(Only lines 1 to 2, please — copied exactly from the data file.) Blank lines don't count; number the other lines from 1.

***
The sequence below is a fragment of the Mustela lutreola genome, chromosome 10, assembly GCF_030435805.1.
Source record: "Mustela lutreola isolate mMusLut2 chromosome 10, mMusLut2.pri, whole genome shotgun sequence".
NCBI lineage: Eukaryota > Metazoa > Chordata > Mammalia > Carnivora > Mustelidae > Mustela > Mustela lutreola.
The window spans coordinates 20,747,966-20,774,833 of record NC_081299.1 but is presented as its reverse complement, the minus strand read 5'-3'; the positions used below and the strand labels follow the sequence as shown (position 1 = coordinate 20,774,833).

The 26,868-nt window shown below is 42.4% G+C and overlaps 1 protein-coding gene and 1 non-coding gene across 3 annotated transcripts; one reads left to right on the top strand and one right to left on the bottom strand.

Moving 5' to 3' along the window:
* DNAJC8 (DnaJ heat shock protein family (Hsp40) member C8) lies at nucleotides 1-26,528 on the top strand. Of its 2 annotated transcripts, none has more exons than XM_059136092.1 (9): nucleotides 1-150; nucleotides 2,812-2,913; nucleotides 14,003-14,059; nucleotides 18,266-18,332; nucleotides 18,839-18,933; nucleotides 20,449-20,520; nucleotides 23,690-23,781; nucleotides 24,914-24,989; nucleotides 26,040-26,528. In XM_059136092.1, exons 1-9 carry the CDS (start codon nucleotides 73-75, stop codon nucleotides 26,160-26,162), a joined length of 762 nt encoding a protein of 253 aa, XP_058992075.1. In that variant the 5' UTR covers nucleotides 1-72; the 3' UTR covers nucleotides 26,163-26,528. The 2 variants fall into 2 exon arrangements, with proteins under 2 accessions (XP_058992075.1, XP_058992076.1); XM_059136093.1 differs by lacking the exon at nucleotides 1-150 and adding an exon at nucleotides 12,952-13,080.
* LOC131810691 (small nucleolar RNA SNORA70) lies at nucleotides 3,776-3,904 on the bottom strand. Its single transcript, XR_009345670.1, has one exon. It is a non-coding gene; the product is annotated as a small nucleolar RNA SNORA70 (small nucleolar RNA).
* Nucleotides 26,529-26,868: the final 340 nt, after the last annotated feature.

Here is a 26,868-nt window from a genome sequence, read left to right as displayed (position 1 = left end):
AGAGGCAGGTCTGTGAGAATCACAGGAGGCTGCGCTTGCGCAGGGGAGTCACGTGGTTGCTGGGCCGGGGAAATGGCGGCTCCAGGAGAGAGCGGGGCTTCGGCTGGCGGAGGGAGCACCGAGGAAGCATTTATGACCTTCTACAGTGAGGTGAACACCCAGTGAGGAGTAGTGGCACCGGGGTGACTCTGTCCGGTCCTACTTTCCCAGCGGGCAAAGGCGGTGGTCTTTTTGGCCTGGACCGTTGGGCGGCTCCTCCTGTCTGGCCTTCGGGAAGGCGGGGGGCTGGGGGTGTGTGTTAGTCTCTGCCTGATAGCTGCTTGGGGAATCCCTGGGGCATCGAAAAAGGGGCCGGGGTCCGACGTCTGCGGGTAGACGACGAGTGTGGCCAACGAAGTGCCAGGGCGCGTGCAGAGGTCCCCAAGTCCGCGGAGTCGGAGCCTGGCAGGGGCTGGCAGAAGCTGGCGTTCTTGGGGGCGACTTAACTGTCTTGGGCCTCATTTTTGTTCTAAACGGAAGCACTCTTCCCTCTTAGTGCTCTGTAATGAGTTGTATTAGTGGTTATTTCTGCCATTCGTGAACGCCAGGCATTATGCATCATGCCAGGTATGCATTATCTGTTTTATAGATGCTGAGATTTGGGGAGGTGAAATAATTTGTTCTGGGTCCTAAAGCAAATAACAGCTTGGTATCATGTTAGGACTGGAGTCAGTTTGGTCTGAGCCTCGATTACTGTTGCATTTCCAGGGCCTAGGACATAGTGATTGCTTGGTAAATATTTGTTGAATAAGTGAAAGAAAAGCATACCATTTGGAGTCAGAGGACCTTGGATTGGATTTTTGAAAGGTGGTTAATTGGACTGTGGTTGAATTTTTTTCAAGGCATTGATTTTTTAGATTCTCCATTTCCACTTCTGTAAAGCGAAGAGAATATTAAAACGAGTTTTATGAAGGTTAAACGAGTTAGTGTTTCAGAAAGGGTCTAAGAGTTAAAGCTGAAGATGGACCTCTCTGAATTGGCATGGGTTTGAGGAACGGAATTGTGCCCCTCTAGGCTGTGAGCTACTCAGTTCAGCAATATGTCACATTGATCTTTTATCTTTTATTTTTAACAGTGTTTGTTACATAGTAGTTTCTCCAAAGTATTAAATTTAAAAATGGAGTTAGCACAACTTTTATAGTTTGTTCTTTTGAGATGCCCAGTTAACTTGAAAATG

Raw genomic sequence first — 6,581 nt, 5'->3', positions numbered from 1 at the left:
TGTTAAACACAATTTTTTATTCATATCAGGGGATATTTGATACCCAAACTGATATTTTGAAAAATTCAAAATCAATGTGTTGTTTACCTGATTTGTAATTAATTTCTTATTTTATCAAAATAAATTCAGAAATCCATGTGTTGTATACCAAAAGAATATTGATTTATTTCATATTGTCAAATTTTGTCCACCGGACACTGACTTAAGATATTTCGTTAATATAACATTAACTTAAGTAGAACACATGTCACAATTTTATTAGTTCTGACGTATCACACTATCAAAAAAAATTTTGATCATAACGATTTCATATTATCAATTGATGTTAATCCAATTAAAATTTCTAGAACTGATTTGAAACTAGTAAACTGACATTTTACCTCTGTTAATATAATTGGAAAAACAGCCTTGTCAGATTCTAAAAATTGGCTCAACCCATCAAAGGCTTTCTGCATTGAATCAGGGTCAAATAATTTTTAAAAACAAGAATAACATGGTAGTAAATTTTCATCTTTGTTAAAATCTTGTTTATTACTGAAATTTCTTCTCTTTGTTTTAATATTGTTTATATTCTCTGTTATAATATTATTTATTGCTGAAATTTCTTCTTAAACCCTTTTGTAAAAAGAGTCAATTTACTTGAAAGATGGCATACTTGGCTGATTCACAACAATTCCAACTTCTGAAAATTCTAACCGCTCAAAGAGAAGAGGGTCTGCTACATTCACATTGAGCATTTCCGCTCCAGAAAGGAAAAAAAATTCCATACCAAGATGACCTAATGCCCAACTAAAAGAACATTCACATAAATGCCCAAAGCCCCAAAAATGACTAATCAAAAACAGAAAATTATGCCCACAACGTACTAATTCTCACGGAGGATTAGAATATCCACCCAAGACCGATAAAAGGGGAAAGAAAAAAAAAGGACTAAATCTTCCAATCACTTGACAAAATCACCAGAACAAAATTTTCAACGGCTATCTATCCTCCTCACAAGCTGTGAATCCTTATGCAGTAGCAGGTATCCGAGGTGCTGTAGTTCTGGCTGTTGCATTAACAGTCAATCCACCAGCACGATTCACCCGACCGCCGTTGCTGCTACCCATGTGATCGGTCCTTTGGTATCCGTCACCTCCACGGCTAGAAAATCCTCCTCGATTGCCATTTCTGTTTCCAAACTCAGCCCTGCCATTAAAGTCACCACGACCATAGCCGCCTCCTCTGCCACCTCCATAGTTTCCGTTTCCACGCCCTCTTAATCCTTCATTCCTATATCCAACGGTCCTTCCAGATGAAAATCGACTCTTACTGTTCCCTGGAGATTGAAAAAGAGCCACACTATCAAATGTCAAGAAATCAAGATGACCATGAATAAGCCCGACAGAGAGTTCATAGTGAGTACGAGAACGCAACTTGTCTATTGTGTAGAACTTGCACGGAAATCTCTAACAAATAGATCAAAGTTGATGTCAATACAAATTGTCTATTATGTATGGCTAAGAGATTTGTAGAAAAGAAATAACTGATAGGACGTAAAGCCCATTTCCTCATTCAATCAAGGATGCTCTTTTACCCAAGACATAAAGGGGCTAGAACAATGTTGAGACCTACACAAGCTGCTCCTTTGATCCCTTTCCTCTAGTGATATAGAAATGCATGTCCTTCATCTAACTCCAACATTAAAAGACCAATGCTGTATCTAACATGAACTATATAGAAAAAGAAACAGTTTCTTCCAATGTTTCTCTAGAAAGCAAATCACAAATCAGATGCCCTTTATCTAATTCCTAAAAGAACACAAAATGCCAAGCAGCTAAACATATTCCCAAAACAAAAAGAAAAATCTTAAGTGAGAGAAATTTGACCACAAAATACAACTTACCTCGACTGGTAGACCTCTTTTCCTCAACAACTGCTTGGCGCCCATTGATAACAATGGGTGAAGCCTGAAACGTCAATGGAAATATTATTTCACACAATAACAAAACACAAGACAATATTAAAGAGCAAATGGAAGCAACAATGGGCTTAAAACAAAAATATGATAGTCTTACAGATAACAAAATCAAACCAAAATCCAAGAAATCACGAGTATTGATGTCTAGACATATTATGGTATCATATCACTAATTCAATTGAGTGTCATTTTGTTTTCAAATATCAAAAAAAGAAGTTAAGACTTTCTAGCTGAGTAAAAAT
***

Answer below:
The sequence below is a fragment of the Mustela lutreola genome, chromosome 10, assembly GCF_030435805.1.
Source record: "Mustela lutreola isolate mMusLut2 chromosome 10, mMusLut2.pri, whole genome shotgun sequence".